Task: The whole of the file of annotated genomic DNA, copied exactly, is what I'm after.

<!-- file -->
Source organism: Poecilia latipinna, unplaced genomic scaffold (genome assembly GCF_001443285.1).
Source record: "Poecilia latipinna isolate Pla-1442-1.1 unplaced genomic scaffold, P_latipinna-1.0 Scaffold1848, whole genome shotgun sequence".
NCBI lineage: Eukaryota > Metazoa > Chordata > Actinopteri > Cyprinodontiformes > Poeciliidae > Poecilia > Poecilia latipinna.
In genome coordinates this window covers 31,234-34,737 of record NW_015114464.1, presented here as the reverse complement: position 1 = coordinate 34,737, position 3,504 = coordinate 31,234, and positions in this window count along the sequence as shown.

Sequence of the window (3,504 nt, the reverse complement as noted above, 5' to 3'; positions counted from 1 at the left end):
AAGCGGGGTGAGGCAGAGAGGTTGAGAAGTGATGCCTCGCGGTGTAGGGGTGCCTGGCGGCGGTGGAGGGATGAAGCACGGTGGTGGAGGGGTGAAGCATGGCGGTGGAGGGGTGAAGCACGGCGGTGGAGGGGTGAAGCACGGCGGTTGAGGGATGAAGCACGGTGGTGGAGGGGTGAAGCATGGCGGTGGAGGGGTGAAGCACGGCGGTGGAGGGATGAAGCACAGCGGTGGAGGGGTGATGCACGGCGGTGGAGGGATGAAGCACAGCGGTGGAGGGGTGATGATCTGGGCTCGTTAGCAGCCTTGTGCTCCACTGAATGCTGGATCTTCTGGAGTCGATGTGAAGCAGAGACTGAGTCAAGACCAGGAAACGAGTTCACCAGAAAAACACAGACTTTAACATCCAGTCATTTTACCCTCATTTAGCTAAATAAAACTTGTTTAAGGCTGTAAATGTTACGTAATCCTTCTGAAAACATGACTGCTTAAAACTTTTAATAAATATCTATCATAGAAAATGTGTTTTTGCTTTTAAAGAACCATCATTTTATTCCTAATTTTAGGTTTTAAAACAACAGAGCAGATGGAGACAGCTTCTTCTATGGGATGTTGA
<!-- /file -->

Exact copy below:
Source organism: Poecilia latipinna, unplaced genomic scaffold (genome assembly GCF_001443285.1).
Source record: "Poecilia latipinna isolate Pla-1442-1.1 unplaced genomic scaffold, P_latipinna-1.0 Scaffold1848, whole genome shotgun sequence".
NCBI lineage: Eukaryota > Metazoa > Chordata > Actinopteri > Cyprinodontiformes > Poeciliidae > Poecilia > Poecilia latipinna.
In genome coordinates this window covers 31,234-34,737 of record NW_015114464.1, presented here as the reverse complement: position 1 = coordinate 34,737, position 3,504 = coordinate 31,234, and positions in this window count along the sequence as shown.

Sequence of the window (3,504 nt, the reverse complement as noted above, 5' to 3'; positions counted from 1 at the left end):
AAGCGGGGTGAGGCAGAGAGGTTGAGAAGTGATGCCTCGCGGTGTAGGGGTGCCTGGCGGCGGTGGAGGGATGAAGCACGGTGGTGGAGGGGTGAAGCATGGCGGTGGAGGGGTGAAGCACGGCGGTGGAGGGGTGAAGCACGGCGGTTGAGGGATGAAGCACGGTGGTGGAGGGGTGAAGCATGGCGGTGGAGGGGTGAAGCACGGCGGTGGAGGGATGAAGCACAGCGGTGGAGGGGTGATGCACGGCGGTGGAGGGATGAAGCACAGCGGTGGAGGGGTGATGATCTGGGCTCGTTAGCAGCCTTGTGCTCCACTGAATGCTGGATCTTCTGGAGTCGATGTGAAGCAGAGACTGAGTCAAGACCAGGAAACGAGTTCACCAGAAAAACACAGACTTTAACATCCAGTCATTTTACCCTCATTTAGCTAAATAAAACTTGTTTAAGGCTGTAAATGTTACGTAATCCTTCTGAAAACATGACTGCTTAAAACTTTTAATAAATATCTATCATAGAAAATGTGTTTTTGCTTTTAAAGAACCATCATTTTATTCCTAATTTTAGGTTTTAAAACAACAGAGCAGATGGAGACAGCTTCTTCTATGGGATGTTGA